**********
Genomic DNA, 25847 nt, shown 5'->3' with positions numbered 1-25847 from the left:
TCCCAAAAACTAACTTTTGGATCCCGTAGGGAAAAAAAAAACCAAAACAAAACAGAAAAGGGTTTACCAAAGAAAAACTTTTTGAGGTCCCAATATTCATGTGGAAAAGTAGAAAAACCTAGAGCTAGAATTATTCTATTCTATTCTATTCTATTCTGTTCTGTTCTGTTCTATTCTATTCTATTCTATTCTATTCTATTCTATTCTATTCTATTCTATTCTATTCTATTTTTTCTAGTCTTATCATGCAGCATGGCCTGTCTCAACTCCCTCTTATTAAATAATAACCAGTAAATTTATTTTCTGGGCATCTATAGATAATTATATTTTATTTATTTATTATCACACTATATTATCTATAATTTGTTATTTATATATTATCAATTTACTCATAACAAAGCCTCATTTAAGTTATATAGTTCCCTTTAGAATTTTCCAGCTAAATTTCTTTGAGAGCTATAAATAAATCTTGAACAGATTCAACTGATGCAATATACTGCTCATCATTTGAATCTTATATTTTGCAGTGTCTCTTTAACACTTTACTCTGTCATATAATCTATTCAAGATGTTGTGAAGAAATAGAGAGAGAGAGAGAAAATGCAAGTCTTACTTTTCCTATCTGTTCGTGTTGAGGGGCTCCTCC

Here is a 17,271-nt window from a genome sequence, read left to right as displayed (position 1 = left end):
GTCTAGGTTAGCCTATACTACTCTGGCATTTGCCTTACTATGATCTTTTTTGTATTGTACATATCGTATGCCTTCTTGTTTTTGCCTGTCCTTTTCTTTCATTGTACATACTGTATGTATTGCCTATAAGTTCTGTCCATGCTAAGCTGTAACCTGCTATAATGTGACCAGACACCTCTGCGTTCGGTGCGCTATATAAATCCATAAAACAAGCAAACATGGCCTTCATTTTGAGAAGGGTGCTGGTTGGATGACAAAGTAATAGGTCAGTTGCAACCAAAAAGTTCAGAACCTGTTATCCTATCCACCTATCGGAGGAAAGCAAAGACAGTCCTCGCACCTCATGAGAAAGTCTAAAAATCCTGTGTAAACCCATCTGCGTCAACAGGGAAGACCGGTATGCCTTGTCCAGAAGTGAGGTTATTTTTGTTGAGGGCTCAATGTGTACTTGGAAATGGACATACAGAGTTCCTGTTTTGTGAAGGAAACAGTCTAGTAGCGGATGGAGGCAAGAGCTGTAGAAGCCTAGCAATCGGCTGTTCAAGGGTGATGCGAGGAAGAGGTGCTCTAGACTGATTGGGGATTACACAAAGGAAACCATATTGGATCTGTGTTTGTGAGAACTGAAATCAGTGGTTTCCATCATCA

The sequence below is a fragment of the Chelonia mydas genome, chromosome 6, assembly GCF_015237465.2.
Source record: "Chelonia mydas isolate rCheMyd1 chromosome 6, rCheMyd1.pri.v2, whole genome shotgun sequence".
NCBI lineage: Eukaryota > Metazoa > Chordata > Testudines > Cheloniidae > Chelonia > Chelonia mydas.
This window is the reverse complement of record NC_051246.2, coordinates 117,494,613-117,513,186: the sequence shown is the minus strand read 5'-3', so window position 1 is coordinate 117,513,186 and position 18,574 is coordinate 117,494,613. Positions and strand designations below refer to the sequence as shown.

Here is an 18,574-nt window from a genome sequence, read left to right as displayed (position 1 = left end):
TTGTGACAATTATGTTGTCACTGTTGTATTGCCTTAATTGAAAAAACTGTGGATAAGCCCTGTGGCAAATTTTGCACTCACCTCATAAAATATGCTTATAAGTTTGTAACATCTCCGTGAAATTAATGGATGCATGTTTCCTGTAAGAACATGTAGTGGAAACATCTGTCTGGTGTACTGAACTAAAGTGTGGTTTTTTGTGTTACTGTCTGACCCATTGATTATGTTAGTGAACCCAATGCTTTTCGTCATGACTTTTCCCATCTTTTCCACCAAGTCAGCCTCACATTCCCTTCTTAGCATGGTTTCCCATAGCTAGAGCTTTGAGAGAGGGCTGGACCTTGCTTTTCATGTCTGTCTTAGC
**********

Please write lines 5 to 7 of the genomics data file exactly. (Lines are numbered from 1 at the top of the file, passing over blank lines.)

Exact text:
The sequence below is a fragment of the Chelonia mydas genome, chromosome 6, assembly GCF_015237465.2.
Source record: "Chelonia mydas isolate rCheMyd1 chromosome 6, rCheMyd1.pri.v2, whole genome shotgun sequence".
NCBI lineage: Eukaryota > Metazoa > Chordata > Testudines > Cheloniidae > Chelonia > Chelonia mydas.